If there’s a caveat about the documentary, it may be that the play itself was a middling entry and its "troubles," such as they were, were mild ones, in which all hands seemed to be doing their jobs responsibly, professionally and well, however wisely or unwisely they may have expressed any ambivalence, uncertainty or insecurity—and whatever bumps in the road they may have faced. So while the film is a good look at how veteran pros get a show on, that particular show was too untroubled to be an object lesson and too middle-brow of vision to be a textbook. The event sort of is what it is.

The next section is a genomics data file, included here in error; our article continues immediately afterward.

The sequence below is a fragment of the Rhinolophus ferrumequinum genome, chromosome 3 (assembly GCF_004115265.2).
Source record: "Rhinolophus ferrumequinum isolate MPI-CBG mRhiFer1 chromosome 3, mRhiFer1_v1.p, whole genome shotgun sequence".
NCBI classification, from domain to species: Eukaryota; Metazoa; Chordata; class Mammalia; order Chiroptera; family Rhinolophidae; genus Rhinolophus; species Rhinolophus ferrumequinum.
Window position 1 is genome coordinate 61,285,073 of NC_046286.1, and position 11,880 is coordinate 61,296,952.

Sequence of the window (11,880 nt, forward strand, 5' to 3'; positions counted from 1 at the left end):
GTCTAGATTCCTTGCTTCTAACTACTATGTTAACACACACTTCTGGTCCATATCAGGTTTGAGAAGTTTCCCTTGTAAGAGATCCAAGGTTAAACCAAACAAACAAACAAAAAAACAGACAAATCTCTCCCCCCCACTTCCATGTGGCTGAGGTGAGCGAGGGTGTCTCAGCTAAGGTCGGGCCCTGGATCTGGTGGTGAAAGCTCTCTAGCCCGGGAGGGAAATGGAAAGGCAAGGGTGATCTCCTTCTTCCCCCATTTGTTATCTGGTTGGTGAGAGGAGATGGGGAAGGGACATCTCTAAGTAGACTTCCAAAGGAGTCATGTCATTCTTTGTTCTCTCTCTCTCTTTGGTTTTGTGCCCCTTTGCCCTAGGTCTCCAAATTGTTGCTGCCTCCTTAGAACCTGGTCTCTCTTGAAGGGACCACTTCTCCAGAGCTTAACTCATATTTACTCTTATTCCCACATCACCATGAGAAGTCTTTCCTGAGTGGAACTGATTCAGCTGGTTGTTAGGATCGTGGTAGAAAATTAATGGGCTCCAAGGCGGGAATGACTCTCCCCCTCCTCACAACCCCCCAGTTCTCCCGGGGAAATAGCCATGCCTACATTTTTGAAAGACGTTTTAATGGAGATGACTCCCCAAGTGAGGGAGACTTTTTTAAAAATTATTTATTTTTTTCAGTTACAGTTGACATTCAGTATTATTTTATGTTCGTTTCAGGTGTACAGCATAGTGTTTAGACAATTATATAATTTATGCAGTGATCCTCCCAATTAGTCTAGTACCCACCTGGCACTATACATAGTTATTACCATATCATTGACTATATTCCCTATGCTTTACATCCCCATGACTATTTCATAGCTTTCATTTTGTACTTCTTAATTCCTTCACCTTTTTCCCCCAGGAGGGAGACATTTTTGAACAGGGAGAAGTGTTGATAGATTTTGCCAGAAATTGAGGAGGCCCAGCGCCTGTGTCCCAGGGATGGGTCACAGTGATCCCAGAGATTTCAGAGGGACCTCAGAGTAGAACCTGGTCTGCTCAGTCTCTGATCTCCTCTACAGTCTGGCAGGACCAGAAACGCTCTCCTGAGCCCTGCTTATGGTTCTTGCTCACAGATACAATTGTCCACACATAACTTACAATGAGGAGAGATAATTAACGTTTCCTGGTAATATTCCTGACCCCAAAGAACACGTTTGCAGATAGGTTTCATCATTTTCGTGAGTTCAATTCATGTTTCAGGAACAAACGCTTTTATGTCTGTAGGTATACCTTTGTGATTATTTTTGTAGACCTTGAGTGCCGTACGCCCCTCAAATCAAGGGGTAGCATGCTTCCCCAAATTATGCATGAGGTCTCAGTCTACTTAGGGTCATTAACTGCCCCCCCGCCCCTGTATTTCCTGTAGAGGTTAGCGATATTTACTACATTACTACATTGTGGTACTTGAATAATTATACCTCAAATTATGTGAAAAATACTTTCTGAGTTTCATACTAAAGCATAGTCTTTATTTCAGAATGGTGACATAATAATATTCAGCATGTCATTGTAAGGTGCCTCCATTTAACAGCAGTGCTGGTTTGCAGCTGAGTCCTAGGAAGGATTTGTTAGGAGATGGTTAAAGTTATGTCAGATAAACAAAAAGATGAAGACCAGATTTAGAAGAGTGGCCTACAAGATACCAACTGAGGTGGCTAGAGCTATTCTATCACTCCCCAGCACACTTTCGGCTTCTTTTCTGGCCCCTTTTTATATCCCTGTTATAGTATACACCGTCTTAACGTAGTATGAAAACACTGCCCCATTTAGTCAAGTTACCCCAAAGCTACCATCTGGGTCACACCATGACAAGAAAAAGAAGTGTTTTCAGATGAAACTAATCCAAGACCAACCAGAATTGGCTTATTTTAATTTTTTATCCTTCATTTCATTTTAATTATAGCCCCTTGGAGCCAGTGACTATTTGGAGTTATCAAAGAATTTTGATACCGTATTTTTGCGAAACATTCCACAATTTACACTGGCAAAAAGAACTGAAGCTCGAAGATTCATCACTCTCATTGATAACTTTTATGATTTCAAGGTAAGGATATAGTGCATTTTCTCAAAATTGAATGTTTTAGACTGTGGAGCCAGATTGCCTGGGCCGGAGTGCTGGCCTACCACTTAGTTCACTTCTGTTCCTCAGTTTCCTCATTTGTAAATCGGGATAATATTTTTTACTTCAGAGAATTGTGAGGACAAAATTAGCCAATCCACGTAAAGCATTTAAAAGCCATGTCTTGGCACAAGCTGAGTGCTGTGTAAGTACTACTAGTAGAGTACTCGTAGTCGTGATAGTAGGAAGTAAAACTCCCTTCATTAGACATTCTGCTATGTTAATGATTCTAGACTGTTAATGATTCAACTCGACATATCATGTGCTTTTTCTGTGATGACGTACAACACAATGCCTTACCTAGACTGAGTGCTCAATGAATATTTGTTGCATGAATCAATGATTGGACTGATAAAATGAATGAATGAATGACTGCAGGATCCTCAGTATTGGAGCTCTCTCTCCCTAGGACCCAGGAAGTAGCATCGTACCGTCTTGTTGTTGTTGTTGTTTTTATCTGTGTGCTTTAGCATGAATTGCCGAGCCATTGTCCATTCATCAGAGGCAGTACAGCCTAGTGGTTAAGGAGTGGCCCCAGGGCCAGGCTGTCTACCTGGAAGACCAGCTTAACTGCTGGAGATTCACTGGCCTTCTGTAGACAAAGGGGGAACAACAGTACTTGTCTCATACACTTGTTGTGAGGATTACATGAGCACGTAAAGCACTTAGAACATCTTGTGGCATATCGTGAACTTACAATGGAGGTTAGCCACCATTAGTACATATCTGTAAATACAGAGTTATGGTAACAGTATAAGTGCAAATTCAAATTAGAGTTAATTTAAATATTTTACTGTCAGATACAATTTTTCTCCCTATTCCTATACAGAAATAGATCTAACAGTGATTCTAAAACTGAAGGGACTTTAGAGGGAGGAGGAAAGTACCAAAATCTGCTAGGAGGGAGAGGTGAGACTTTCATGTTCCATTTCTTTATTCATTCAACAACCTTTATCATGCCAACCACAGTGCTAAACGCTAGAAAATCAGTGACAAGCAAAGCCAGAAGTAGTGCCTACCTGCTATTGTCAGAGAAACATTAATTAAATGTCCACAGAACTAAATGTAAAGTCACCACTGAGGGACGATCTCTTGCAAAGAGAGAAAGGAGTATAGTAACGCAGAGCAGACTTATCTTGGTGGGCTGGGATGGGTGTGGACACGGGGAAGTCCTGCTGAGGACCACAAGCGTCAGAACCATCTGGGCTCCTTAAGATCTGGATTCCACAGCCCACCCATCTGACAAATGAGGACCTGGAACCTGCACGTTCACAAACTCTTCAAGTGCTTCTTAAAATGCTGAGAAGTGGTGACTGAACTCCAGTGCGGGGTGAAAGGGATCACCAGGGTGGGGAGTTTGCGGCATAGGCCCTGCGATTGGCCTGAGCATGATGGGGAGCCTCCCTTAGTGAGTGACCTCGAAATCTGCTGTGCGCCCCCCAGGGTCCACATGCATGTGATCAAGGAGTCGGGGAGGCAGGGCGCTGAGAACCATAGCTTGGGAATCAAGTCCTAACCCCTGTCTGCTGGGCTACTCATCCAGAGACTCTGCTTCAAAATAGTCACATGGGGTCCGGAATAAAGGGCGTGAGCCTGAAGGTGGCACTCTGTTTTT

But the filmmakers could not have known the outcome when they began, any more than the creative personnel. Which is what provides the internal suspense. And why, one way or the other, as documentary films of the lively arts go, there’s nothing else quite like it…